I think it's fairly well established that voiced stops tend to depress f0 while unvoiced stops tend to raise it, but I'm less clear on other types of consonant. I'm especially interested in sonorant consonants and semivowels, and whether they have any systematic effect on the f0 of the following vowel. More specifically, is there any reason why initial [j] should depress the f0 of the following vowel?


You tag this as a phonology question but refer to effect on F0, which is confusing. There are substantive factors in the phonetics which contribute to raising and lowering of F0, but there are also categorial phonological rules involving that change from one tone category to another. I assume that you are talking about continuous F0 effects in phonetics and not phonological tone effects. Sonorant effects in phonology are known, and have a range of historical explanations.

Especially if this only involves [j], that would be very surprising and unexpected, so well worth firmly establishing. There are also vowel height effects where [i,u] have higher intrinsic F0 effects, and if the corpus has no cases of [w] then this could be the reason. The effect has long been known for high vowels but I think it has not been systematically studied for glides since the effect would be harder to measure (you can sompare [i,u] to [e,o] but what do you compare [j,w] to?).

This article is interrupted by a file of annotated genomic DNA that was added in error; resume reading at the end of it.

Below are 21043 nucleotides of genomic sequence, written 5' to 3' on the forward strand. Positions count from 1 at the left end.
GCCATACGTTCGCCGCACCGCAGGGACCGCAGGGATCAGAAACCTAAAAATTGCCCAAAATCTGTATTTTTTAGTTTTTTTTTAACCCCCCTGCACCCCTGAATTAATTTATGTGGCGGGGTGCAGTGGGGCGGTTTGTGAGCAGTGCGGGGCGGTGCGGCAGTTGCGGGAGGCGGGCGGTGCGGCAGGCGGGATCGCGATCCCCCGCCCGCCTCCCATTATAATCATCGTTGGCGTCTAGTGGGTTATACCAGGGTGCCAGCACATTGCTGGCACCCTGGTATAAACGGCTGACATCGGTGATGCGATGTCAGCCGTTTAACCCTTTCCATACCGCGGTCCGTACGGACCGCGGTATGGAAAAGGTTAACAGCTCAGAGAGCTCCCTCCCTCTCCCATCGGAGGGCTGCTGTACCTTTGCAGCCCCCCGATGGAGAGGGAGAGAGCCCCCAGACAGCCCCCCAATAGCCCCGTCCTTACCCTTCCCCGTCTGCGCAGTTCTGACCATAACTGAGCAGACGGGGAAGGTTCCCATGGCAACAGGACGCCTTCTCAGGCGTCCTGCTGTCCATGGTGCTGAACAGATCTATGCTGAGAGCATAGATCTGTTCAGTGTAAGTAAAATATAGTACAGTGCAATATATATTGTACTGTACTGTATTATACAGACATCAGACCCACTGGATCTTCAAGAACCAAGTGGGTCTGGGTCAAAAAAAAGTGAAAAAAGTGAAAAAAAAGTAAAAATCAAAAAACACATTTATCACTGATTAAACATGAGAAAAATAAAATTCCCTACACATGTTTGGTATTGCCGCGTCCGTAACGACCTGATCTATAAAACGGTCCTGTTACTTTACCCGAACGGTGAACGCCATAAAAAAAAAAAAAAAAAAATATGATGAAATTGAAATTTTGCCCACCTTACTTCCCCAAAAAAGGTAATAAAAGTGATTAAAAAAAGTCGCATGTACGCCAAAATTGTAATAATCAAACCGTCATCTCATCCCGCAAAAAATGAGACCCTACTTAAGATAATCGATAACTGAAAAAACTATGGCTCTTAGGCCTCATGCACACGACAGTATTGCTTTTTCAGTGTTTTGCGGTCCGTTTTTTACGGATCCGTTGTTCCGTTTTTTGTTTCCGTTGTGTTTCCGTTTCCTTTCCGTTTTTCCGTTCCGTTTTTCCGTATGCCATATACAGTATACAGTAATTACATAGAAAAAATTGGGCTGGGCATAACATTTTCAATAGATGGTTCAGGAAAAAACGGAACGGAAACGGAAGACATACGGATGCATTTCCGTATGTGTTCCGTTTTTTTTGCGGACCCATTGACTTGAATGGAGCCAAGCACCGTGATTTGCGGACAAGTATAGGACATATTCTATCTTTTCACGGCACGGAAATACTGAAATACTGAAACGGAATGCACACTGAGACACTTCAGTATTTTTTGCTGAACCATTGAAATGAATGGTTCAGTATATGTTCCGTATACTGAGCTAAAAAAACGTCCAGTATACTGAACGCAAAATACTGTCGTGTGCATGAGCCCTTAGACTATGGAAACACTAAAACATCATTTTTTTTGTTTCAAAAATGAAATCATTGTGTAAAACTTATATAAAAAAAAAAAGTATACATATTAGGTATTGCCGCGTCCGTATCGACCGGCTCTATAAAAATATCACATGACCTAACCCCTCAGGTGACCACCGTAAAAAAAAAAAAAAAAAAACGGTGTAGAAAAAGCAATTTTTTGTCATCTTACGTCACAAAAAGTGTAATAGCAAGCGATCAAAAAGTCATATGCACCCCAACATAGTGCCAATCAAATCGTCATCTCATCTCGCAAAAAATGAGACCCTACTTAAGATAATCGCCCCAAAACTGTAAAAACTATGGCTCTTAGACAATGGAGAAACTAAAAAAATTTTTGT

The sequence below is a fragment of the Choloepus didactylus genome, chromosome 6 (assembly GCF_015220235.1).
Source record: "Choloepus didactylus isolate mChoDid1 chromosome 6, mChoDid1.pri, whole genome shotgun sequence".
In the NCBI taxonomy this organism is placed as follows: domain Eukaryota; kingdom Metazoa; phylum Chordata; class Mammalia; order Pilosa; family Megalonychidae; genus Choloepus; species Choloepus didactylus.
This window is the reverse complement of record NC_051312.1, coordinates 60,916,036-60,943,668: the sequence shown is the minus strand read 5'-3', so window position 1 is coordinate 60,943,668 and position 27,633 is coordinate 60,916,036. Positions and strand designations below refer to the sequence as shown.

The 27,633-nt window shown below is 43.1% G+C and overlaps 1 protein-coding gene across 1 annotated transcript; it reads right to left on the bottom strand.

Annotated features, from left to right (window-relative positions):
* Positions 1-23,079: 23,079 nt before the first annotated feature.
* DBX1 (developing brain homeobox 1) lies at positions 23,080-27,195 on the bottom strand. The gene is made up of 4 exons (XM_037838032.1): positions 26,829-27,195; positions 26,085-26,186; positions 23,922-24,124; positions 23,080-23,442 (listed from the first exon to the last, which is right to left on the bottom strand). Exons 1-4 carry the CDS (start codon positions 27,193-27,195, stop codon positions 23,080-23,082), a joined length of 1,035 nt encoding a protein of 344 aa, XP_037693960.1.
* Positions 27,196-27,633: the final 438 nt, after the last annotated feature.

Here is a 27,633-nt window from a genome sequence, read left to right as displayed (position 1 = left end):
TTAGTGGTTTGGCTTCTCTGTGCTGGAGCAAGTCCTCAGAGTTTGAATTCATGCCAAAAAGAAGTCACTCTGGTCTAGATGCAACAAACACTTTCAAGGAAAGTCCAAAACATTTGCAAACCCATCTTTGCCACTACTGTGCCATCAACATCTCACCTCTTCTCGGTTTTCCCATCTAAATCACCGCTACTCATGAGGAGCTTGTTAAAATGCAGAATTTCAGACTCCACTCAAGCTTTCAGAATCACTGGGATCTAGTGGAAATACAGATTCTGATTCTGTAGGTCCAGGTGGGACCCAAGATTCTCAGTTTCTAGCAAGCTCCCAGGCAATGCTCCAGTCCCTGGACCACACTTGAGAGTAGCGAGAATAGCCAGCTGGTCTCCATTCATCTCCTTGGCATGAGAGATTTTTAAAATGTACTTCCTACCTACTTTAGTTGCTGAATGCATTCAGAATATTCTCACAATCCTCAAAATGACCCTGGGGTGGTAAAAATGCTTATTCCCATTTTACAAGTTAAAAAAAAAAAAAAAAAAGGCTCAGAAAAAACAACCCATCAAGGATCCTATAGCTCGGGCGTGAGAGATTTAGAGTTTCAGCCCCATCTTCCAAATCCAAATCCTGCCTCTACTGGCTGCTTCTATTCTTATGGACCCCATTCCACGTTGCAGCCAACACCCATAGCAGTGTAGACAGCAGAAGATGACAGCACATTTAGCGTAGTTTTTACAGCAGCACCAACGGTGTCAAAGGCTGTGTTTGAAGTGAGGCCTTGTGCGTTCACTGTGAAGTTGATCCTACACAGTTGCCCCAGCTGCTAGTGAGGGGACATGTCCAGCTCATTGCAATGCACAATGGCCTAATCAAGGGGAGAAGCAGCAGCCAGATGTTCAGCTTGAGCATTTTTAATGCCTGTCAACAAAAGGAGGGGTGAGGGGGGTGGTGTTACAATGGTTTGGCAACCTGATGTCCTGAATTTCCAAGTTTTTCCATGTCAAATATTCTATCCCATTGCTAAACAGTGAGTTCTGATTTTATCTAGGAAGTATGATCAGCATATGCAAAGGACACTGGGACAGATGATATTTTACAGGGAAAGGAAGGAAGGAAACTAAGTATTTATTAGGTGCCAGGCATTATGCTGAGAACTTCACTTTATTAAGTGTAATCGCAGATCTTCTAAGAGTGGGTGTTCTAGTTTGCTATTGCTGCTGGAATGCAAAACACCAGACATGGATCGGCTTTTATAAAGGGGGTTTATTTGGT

• Sorry – poor choice of tag / use of slashes. What I’m ultimately trying to explain is a pitch contour in a recording that falls when you would expect a rise (H tone between 2 M tones). So far, native speakers produce a rise when asked to pronounce the same sentence, but at the same time they perceive the clip as correct/natural. I don’t think it’s down to accent as other tokens are normal. It’s as though the expected pitch contour has been superimposed on a rapid fall, but I can’t explain where the fall is coming from. Not prosody, and AFAICS not downward momentum from the previous word... – rchivers Mar 8 at 16:45
  • That only seems to leave the initial consonant. Initial [j] doesn’t normally seem to have this effect so there would have to be some special pleading along the lines of there is a downward impetus when it is released - this can be reined in, and it usually is, but on an unstressed word in a casual context it can noticeably change the pitch contour. From what you say though this is not a plausible explanation either, so it’s back to the drawing board. Couldn’t you compare [j,w] to [r,l]? – rchivers Mar 8 at 16:46
  • Romanian has diphthongs /e̯a/ and /o̯a/ as well as exhibiting semivowels /j/ and /w/. Couldn't that be suitable for such a study? – LjL Mar 8 at 16:47
  • What language is this about? – user6726 Mar 8 at 16:59

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